This model uses K-fold cross-validation, so I’ve written a wrapper function for the Traceplot procedure to record the results for multiple folds. In (traceplots_p[3,19].pdf (1.2 MB)), let’s take a look at the traceplot for Fold 5, which corresponds to respondent #3 responding to item #19. (Here’s a screenshot.)

This particular item is designed to require expertise in only a single dimension to answer correctly. So in a way it’s reassuring to see that the estimated item difficulty is greater in one of the dimensions (about 4.0) than the other two (2.0). This respondent gets the question correct, and the results show that the respondent demonstrates an ability (`theta`) that is higher in the dimension corresponding to the higher item difficulty than in the other two dimensions. (That may be a bit hard to read because of the within-chain label switching going on.) Additionally, this respondent only answers one test question correctly, and it is this one. The `theta` values for two of the three dimensions are zero, corresponding to no ability in those dimensions.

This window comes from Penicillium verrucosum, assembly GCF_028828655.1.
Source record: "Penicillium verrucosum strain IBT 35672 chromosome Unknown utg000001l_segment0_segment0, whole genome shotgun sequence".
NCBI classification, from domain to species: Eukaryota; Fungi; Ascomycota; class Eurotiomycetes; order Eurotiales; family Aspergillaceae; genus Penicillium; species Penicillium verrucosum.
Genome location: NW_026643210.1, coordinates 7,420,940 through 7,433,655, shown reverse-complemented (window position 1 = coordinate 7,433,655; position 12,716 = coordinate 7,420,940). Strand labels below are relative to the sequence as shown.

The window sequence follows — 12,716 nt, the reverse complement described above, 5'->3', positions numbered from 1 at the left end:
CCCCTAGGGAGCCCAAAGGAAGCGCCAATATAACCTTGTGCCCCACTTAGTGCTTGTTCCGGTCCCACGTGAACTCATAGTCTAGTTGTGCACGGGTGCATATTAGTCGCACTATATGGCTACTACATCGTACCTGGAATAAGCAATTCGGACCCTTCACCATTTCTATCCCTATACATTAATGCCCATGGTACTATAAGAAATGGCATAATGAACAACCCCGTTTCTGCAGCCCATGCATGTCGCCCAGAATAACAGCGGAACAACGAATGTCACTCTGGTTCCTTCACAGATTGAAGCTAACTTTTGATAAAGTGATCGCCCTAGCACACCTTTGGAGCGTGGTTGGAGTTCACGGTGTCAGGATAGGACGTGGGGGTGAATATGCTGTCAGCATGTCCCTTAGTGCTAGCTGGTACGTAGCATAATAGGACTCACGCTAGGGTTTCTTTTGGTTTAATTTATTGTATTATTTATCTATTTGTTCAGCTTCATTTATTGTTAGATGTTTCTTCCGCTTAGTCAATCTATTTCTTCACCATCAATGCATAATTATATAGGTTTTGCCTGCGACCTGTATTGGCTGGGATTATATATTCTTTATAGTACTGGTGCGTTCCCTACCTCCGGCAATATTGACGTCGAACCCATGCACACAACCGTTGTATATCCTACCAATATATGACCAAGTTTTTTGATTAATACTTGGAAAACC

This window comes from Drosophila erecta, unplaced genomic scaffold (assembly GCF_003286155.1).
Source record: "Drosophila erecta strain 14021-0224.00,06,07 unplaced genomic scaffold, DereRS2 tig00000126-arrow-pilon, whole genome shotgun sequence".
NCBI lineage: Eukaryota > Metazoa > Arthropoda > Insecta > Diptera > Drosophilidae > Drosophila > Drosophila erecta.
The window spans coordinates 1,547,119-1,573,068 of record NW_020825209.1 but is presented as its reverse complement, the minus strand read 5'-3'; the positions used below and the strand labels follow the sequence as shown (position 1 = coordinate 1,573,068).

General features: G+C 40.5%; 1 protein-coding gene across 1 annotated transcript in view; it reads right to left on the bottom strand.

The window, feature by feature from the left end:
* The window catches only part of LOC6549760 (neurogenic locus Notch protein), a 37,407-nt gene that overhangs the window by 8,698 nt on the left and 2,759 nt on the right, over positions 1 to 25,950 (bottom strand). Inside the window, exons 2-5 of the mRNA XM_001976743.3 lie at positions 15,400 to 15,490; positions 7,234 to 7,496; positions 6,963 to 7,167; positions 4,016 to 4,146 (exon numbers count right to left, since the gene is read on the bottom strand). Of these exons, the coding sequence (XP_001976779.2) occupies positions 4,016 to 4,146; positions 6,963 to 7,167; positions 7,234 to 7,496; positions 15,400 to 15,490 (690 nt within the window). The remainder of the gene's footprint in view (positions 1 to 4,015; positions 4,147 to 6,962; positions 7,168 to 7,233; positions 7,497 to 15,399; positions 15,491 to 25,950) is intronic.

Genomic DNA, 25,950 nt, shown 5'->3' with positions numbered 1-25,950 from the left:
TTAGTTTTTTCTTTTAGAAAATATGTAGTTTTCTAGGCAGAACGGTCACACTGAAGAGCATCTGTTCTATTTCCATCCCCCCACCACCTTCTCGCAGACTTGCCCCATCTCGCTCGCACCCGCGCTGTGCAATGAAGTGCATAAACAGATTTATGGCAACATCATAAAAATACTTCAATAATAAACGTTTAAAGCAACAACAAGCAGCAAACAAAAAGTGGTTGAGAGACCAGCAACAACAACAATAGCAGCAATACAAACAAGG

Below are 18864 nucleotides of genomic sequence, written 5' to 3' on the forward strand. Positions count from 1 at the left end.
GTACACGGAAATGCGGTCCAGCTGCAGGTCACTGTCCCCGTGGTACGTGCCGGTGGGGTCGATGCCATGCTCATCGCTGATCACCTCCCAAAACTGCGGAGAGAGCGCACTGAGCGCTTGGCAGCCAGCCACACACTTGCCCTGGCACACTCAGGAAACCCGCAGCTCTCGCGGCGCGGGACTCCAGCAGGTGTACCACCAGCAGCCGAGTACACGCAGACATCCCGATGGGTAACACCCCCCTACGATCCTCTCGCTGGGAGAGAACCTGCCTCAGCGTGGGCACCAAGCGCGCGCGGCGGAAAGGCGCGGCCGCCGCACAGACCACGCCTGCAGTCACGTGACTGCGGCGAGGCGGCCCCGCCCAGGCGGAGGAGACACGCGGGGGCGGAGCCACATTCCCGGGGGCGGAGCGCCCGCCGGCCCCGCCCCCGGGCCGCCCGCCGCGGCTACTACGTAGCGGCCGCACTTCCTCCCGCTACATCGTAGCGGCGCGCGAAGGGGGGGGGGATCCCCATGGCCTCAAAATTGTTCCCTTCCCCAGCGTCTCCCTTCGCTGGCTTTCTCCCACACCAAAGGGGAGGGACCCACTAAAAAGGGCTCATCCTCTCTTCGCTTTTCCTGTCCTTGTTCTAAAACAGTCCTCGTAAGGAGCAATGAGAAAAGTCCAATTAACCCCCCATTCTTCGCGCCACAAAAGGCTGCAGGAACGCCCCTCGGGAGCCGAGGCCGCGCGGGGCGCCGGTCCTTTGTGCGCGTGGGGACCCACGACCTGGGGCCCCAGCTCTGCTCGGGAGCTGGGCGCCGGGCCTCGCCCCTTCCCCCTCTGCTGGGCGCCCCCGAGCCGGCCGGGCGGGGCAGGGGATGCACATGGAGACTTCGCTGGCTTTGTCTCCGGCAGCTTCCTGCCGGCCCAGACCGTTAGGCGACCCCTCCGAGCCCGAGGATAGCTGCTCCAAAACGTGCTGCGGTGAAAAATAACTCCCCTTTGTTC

We can see that `beta` is quite negative, meaning that the intercept for the item difficulty is compensating for the high, positive values of the three difficulty parameters alpha for each question. In the present case, the respondent has an ability of about 1.0 in the dimension associated with the greatest item difficulty (4.0), so subtracting the `beta` value of about 4.0 gives a resulting probability of response of about 0.75. Decreasing `beta`, however, decreases the probability of a correct response. Since `beta` varies greatly between -4 and -6, `p[y]` also has a high variance for this respondent. The model therefore doesn’t do very well with prediction for this respondent, but at present my interest is only that the model is stable enough that I can infer the dimensionality of the latent variable.